-I couldn't find exact employment numbers, but the average fast food joint has 15.71 employees, so 15.71x1356=21,303 Carl's Jr. fast food workers.
-$2,745,000/21,303=$128.85.
-A person making minimum wage ($7.25) working 40 hours a week, 52 weeks a year brings home $15,080.

In other words, if the CEO of Carl's Jr. gave away every penny of his salary after taxes to his low-level employees, his employees would get a whopping $129 more each year. That's an increase of 0.008%.

Saying he should "take a pay cut" is a cop-out, it would do essentially nothing.
So I tried to search, out of curiosity where did you find his income? Does it include his bonuses/incentives? Cause I am shocked to hear it's that low...

1) You assume he's paying the full taxes, a rather wishful assumption.
2) Rather than giving away JUST his salary (which I strongly suspect is significantly higher than the 2.7M after taxes) if they lowered the salary of all the other big wigs and passed it down.

Now the statement the other fellow made was clearly a hyperbole Andy is still in quite a nice boat with his income. The idea of someone making 183 times what their average worker is then having the audacity to claim that they shouldn't make more and that he'll just take their jobs away is pretty damn pathetic.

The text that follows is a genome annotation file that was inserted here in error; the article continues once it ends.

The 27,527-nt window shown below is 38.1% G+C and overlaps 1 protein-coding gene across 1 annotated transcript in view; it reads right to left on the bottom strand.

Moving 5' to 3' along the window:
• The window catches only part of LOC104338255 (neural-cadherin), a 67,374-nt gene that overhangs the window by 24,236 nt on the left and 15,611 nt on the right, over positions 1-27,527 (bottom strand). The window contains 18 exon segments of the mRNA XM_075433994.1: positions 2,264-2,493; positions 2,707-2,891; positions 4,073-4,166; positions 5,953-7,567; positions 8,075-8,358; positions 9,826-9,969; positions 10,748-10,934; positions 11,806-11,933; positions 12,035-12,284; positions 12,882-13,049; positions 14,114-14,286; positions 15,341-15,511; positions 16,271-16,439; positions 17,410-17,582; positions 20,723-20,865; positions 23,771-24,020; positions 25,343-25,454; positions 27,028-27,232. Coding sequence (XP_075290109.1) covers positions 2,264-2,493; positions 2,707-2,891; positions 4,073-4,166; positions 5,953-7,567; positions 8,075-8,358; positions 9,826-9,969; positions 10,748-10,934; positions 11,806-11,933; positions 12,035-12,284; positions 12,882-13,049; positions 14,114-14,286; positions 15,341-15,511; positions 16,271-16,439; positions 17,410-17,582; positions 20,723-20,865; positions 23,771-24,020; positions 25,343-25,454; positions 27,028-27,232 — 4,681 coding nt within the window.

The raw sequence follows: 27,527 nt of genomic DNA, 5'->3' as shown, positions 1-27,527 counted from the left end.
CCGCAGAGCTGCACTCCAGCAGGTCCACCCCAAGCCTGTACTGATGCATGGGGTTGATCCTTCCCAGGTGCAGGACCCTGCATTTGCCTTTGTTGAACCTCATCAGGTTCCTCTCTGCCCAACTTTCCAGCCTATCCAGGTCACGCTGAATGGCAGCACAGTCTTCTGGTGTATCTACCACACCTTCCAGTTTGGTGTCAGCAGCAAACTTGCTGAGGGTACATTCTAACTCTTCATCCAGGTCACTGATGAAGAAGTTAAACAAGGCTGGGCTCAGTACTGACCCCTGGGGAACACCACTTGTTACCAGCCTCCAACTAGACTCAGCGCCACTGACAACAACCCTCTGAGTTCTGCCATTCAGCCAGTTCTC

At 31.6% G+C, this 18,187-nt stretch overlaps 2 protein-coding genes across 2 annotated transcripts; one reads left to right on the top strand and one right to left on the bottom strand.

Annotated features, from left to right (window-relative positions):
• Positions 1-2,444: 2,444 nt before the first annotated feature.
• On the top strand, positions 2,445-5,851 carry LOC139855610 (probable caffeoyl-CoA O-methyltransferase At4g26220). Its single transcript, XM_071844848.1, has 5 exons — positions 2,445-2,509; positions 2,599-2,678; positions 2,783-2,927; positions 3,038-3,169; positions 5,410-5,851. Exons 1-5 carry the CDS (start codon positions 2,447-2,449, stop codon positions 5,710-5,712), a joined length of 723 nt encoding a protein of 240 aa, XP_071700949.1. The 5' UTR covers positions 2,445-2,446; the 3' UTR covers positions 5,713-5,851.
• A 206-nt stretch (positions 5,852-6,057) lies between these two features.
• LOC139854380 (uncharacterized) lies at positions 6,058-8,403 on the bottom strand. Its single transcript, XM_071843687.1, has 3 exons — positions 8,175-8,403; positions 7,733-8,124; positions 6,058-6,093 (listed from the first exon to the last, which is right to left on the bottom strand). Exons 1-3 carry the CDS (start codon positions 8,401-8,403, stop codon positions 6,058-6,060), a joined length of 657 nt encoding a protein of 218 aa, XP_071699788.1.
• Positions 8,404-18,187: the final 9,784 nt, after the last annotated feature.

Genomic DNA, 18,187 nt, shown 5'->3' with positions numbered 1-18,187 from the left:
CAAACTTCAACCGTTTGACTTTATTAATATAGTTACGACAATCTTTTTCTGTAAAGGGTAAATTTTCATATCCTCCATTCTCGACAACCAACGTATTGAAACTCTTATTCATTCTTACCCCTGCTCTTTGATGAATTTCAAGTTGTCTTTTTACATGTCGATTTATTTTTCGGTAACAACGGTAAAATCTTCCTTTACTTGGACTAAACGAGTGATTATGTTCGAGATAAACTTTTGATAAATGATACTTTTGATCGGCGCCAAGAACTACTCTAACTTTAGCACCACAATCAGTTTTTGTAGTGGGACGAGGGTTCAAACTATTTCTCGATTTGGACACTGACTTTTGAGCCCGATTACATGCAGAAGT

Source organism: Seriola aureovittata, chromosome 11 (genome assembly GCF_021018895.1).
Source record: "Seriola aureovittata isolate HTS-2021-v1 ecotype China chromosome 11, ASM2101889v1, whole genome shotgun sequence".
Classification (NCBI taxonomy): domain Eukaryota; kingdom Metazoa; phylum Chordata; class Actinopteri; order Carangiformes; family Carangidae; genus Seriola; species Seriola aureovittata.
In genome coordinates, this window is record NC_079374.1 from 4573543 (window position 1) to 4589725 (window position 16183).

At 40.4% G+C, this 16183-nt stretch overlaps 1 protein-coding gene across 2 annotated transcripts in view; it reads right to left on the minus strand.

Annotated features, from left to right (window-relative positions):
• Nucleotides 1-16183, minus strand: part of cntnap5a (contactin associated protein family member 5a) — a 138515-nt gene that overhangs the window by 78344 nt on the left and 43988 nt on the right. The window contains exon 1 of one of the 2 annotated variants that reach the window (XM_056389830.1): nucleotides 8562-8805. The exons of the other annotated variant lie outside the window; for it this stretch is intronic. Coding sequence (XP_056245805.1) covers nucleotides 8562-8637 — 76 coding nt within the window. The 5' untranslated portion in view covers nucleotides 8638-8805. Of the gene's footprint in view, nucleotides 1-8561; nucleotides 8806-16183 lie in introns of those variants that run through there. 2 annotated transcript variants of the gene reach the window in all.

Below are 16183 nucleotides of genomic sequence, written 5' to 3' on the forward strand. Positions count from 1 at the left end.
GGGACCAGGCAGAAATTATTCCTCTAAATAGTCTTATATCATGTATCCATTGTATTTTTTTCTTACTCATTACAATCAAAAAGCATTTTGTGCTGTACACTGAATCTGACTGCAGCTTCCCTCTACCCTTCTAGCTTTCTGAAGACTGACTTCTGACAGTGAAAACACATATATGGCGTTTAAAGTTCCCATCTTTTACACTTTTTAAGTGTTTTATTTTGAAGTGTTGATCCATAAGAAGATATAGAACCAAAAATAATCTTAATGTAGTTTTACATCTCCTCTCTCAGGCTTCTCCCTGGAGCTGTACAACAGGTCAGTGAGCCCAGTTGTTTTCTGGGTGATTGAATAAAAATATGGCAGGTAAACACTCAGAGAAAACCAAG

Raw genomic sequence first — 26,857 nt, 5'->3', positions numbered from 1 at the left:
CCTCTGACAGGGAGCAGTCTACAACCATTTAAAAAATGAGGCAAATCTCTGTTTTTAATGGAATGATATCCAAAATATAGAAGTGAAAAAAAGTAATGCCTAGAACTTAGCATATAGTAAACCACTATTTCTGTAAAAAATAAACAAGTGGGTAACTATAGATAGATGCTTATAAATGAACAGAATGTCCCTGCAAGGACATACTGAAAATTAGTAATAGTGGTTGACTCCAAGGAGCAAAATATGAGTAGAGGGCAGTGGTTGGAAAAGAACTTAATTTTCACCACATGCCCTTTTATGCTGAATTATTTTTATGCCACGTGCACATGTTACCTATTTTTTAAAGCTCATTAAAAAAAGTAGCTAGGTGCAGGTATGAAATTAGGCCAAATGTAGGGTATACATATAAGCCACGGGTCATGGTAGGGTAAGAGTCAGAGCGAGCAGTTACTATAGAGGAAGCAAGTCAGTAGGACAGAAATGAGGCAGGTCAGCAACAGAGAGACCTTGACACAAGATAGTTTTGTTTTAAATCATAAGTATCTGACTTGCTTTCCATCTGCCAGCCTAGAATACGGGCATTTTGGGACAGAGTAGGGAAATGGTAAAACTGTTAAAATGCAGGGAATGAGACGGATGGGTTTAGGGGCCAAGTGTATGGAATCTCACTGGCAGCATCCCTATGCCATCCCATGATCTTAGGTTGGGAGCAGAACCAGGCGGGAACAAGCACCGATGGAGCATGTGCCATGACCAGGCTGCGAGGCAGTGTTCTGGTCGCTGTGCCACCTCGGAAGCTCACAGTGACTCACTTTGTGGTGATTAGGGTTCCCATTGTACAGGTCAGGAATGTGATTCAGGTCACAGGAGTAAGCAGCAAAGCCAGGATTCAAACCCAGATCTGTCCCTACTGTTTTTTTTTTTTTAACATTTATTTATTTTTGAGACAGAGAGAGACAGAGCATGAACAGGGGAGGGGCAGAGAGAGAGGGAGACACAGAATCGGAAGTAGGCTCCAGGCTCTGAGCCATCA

EDIT: I realized 1) comes off as a bit aggressive, what I mean is that when you have the likes of Romney paying "about 15%" it's hard to imagine any other well to do person NOT hiding their taxes.
 

Neurotic Void Melody

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"Trickle down economics" originated from a joke...people that use it unironically are oblivious to this;

http://upstarta.com.au/post/imf-trickledown-economics-joke
 

shirkbot

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Ihateregistering1 said:
I decided to do a little research:
-Andy Puzder (the Carl's Jr. CEO) makes about $4.5 million in salary (before taxes)
-The highest US tax bracket is 39%, so it means after income taxes, Puzder takes home $2,745,000/year.
-Carl's Jr. has about 1356 locations worldwide.
-I couldn't find exact employment numbers, but the average fast food joint has 15.71 employees, so 15.71x1356=21,303 Carl's Jr. fast food workers.